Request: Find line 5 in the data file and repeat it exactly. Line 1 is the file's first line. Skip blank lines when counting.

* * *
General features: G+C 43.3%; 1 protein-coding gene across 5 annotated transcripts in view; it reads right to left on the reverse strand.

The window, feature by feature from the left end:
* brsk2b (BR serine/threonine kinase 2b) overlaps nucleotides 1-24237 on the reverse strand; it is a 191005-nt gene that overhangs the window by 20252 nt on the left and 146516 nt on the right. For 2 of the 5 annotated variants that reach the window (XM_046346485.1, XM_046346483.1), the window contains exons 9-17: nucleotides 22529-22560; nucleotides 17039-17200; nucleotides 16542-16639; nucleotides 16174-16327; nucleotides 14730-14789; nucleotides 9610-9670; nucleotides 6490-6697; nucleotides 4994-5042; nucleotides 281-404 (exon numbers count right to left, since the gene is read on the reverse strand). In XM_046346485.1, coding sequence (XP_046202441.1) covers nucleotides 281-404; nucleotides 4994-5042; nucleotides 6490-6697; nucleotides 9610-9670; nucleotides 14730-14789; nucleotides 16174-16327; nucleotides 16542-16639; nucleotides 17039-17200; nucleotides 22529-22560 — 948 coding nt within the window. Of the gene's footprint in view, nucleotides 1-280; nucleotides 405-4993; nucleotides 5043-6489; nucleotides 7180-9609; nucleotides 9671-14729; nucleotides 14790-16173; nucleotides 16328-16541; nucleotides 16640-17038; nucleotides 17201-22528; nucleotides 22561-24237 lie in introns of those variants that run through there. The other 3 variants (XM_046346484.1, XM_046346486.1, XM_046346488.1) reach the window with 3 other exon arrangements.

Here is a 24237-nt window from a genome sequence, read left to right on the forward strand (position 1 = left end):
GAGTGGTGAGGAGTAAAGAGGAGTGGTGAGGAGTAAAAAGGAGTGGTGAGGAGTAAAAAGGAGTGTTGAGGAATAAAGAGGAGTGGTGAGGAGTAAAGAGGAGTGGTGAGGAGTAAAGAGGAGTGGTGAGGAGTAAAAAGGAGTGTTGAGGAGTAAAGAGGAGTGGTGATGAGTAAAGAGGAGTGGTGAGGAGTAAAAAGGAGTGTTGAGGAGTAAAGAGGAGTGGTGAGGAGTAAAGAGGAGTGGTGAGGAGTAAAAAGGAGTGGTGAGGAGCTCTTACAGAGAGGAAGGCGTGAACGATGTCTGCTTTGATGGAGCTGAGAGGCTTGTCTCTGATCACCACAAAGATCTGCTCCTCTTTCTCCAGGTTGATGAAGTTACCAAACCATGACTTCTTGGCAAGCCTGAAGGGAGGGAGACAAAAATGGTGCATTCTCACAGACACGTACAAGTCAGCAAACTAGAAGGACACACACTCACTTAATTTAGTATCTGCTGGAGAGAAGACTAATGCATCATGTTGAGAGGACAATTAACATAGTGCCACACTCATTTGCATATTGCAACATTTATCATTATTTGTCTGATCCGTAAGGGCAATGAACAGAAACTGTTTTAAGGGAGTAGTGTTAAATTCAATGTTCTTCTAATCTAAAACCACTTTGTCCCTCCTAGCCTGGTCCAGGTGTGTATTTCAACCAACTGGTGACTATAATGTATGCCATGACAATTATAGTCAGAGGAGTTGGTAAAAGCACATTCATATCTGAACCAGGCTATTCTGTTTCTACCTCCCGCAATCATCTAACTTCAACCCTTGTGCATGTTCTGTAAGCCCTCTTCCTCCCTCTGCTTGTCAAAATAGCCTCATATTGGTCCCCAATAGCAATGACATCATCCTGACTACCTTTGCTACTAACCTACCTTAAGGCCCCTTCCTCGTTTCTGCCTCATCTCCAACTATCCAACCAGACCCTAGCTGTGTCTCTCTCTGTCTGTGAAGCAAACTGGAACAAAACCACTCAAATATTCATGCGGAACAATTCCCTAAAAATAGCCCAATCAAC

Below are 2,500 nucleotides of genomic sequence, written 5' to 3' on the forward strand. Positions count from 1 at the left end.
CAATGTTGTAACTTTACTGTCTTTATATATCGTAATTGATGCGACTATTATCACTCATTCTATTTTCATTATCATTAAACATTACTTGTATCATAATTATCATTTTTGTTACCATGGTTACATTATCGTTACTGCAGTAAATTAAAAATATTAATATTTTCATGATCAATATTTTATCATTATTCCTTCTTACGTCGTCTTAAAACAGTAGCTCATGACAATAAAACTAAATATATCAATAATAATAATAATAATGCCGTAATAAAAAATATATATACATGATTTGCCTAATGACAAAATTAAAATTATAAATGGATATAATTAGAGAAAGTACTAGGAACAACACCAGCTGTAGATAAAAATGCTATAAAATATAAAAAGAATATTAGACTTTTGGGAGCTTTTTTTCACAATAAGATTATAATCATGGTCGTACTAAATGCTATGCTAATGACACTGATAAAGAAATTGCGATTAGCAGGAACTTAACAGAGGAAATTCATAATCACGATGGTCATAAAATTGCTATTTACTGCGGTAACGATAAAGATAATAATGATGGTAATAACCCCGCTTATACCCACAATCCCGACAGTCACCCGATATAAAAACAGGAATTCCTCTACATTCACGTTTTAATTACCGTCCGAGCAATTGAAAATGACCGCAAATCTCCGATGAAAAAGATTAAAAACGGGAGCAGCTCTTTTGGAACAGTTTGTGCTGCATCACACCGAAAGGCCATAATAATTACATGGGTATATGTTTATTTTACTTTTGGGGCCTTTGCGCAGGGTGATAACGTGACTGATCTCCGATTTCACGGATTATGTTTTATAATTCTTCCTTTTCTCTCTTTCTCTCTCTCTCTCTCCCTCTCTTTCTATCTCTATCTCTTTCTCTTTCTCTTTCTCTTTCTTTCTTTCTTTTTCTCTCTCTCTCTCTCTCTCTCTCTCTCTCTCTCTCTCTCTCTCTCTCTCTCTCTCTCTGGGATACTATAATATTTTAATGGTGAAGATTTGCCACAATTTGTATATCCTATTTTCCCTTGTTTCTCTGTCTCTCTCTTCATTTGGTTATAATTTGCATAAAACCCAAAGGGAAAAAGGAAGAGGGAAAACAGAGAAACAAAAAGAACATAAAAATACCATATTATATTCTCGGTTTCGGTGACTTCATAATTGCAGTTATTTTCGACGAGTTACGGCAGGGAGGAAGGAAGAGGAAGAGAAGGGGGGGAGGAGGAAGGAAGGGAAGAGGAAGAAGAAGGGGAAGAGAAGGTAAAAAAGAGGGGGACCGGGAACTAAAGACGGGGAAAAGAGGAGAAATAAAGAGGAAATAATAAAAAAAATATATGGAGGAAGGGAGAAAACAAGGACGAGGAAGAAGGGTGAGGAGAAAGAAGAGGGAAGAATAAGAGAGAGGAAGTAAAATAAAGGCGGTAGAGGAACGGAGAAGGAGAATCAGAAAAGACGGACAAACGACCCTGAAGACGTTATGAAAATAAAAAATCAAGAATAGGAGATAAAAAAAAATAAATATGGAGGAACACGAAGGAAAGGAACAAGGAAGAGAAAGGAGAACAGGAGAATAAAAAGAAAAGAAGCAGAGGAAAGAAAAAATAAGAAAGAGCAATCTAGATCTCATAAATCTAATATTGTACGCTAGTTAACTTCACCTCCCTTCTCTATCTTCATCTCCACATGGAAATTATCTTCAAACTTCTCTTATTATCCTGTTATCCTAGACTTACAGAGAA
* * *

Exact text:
GAGTGGTGAGGAGTAAAGAGGAGTGGTGAGGAGTAAAAAGGAGTGGTGAGGAGTAAAAAGGAGTGTTGAGGAATAAAGAGGAGTGGTGAGGAGTAAAGAGGAGTGGTGAGGAGTAAAGAGGAGTGGTGAGGAGTAAAAAGGAGTGTTGAGGAGTAAAGAGGAGTGGTGATGAGTAAAGAGGAGTGGTGAGGAGTAAAAAGGAGTGTTGAGGAGTAAAGAGGAGTGGTGAGGAGTAAAGAGGAGTGGTGAGGAGTAAAAAGGAGTGGTGAGGAGCTCTTACAGAGAGGAAGGCGTGAACGATGTCTGCTTTGATGGAGCTGAGAGGCTTGTCTCTGATCACCACAAAGATCTGCTCCTCTTTCTCCAGGTTGATGAAGTTACCAAACCATGACTTCTTGGCAAGCCTGAAGGGAGGGAGACAAAAATGGTGCATTCTCACAGACACGTACAAGTCAGCAAACTAGAAGGACACACACTCACTTAATTTAGTATCTGCTGGAGAGAAGACTAATGCATCATGTTGAGAGGACAATTAACATAGTGCCACACTCATTTGCATATTGCAACATTTATCATTATTTGTCTGATCCGTAAGGGCAATGAACAGAAACTGTTTTAAGGGAGTAGTGTTAAATTCAATGTTCTTCTAATCTAAAACCACTTTGTCCCTCCTAGCCTGGTCCAGGTGTGTATTTCAACCAACTGGTGACTATAATGTATGCCATGACAATTATAGTCAGAGGAGTTGGTAAAAGCACATTCATATCTGAACCAGGCTATTCTGTTTCTACCTCCCGCAATCATCTAACTTCAACCCTTGTGCATGTTCTGTAAGCCCTCTTCCTCCCTCTGCTTGTCAAAATAGCCTCATATTGGTCCCCAATAGCAATGACATCATCCTGACTACCTTTGCTACTAACCTACCTTAAGGCCCCTTCCTCGTTTCTGCCTCATCTCCAACTATCCAACCAGACCCTAGCTGTGTCTCTCTCTGTCTGTGAAGCAAACTGGAACAAAACCACTCAAATATTCATGCGGAACAATTCCCTAAAAATAGCCCAATCAAC